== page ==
Travelling With a Different Surname To Your Child

For many of you, this isn’t going to be an issue. But even though I was married to their dad when I travelled solo with my children, I had my passport in my maiden name. I got my passport about two years before I got married, and to a skint newlywed, I couldn’t justify the cost of replacing it to my married name. Nearly £100 is a lot! So the plan was to just wait until it expired, and then I would get a new one with my married surname.

Anyway, one of my sisters lived in the US. And when Max was 10 months, I took him by myself to visit with my sister. When Chloe arrived, I took her when she was 5 months to go and see my sister too, leaving Max with my other half / grandparents for the week. Both times I was travelling with a passport in my maiden name, and my children with their passport with a different surname. I get why you will be asked extra questions, but best to be prepared.

I had it fairly easy, compared to stories I have heard. But it still makes things a little more complicated. It could have because I was travelling to the US and they are the strictest country I’ve ever gone through passport control in, not sure. But I’ll just share some tips and tricks to make sure that things run smoothly for you, if you will be travelling with your child and you have a different surname. It is quite a common occurrence!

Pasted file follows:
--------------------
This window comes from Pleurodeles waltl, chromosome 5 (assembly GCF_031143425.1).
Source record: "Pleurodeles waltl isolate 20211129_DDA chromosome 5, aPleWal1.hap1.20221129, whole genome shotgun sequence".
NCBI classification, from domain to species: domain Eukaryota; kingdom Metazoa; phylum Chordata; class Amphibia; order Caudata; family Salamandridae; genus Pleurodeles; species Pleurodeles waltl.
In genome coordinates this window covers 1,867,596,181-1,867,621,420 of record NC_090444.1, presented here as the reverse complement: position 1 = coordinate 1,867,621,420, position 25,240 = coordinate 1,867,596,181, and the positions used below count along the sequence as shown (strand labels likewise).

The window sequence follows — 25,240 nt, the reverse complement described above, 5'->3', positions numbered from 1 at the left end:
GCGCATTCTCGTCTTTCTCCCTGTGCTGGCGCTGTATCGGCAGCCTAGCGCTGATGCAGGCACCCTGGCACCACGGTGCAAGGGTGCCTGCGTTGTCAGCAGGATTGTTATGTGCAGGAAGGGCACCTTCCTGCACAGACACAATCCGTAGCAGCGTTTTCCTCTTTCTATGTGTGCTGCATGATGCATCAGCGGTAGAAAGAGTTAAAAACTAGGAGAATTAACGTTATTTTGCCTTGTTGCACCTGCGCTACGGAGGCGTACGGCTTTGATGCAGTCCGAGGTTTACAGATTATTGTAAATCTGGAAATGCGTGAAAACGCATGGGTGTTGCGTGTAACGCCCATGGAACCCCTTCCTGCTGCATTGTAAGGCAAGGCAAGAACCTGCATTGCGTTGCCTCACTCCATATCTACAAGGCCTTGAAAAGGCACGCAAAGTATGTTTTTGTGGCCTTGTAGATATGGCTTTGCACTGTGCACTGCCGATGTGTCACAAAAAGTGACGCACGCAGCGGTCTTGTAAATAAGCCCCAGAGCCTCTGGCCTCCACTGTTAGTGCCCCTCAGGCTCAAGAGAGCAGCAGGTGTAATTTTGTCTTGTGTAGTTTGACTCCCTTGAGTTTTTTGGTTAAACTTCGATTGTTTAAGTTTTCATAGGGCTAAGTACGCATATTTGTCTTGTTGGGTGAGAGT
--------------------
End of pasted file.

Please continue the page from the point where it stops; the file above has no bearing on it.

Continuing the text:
Provide Another Proof of Who You Are

If you have another proof of who you are, other than a passport, then it makes it quick and easy to deal with. I carried my marriage certificate with me, though I know there will be many that aren’t married and have children they will be travelling with, or will be divorced form the other parent. So the child’s birth certificate is a good idea, perhaps as well as a divorce certificate. They are light and easy to take, so even if you’re not sure, just take everything you think you might need! The same goes for grandparents taking grandchildren on holiday without the parents. Take the child’s birth certificate, as well as a letter from the parents, explaining what it is going on.

Check The Countries Requirements Before You Go

Even if you have got a letter of consent from your other half or the child’s parents, it doesn’t always guarantee that you’ll be able to travel. So in order to make things run smoothly, check the country you are travelling to before you go. They might have different rules or requirements compared to other countries (look at the foreign embassy pages).

Letter of Consent

If you are taking one of your child’s friends on holiday with you or are grandparents taking grandchildren away, then you need to have a letter of consent (this is even the case for divorced parents as far as I am aware). It shows you have permission, but also allows for more than that, just incase they need medical treatment abroad, it also gives consent to that. So it is an important requirement.

So basically, get yourself covered and take all of the right documents. I had no idea when I travelled and it did cause delays as I was asked extra questions. I hadn’t even thought of it as they were my children and was married to their dad! So do your homework and you’ll be prepared.

Rebecca x


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